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Modal shift from road haulage to short sea shipping: a systematic literature review and research directions

Review article
Authors Zeeshan Raza
M. Svanberg
B. Wiegmans
Published in Transport Reviews
ISSN 0144-1647
Publication year 2020
Published at Department of Business Administration
Language en
Links dx.doi.org/10.1080/01441647.2020.17...
Keywords Modal shift, freight transport, road haulage, short sea shipping (SSS), literature review, research directions, freight transport, motorways, choice, competitiveness, policy, logistics, chain, port, management, emissions, Transportation
Subject categories Transport Systems and Logistics

Abstract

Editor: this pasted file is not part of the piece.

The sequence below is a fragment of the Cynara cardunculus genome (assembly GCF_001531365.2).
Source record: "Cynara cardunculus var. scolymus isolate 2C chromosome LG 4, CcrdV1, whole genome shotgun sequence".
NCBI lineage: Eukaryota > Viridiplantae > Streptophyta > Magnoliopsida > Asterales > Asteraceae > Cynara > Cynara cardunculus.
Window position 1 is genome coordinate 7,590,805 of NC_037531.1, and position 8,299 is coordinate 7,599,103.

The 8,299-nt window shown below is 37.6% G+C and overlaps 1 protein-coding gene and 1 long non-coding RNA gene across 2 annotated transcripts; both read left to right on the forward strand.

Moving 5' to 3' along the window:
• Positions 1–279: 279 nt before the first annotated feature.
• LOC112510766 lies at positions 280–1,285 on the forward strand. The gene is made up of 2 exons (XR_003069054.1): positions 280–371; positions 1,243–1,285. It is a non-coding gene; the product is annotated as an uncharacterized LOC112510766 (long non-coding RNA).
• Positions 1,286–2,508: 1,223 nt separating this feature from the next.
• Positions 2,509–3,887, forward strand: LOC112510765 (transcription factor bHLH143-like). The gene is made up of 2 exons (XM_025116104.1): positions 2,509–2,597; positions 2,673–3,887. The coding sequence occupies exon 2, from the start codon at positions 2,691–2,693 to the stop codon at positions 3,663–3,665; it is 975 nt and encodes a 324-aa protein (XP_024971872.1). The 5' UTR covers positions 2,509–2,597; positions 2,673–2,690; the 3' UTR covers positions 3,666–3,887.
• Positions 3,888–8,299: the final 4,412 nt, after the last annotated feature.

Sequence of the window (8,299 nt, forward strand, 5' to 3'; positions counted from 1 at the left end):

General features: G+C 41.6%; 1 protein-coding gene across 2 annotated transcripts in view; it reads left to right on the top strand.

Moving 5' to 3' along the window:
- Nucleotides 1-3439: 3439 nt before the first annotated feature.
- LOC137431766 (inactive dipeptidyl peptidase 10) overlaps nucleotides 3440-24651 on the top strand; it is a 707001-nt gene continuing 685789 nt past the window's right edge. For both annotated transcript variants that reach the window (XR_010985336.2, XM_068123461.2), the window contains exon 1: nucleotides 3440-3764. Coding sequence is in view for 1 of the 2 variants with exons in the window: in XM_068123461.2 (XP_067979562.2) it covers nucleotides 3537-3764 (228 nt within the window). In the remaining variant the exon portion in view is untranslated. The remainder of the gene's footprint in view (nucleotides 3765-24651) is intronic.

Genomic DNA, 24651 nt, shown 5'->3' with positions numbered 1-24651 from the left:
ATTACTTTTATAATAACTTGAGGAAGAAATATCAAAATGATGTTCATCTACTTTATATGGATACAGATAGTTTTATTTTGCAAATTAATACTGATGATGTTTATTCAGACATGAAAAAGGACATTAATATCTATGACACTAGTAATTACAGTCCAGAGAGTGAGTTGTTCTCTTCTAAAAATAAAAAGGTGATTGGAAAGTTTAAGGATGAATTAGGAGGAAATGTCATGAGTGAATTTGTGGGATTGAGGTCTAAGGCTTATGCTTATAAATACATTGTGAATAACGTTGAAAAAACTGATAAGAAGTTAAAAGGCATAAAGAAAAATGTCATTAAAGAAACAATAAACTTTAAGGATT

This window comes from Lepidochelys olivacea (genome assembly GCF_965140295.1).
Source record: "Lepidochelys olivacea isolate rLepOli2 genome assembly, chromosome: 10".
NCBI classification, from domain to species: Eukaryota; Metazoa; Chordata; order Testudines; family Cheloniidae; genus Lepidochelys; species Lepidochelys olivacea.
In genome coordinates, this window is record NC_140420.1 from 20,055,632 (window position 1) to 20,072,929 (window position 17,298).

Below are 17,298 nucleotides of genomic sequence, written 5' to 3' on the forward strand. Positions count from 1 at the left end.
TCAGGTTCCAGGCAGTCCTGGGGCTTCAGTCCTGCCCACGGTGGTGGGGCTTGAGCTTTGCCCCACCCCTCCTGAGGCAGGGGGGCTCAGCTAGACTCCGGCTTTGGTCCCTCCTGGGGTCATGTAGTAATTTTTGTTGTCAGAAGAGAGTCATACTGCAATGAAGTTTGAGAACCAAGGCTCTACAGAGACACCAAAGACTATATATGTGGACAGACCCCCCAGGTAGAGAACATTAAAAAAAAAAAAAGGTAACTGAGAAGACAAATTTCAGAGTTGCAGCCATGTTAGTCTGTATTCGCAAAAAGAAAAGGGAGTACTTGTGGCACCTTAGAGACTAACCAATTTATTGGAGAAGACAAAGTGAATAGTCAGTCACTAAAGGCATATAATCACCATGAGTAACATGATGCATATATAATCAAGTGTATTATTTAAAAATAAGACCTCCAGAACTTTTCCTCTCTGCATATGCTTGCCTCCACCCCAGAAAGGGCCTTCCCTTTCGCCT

Modal shift from road haulage to short sea shipping (SSS) has been advocated by authorities and researchers for more than two decades. This paper provides a review of literature on modal shift and pinpoints paths for future research on topics in six categories: (1) factors influencing SSS competitiveness, (2) the policy-oriented perspective, (3) environmental legislation, (4) SSS performance, (5) port characteristics, and (6) the multi-agent perspective. In particular, we propose first, in evaluating the performance of SSS versus road haulage in different trade corridors, three performance-related dimensions - the economic dimension (e.g. external costs), the environmental dimension, and the dimension of service quality - should be considered. Second, researchers should use rich, real-world, numerical data and operational research techniques to identify the relative importance of individual drivers and barriers for a modal shift from road haulage to SSS. Third proposed direction is related to assessing which groups of actors certain policies should target. In doing so, researchers should extend their policy-related focus beyond the European Union, which has long encompassed the major geopolitical scope of research on the modal shift. Fourth, to moderate the adverse impact of environmental legislation on SSS, strategic solutions need to be identified. Fifth, we also suggest that the influence of contingencies, particularly port strikes and cyberattacks, on SSS operations and approaches for managing them should be investigated. Sixth, the economic and financial advantages of coordination and alliance for each transport chain agent need to be evaluated.

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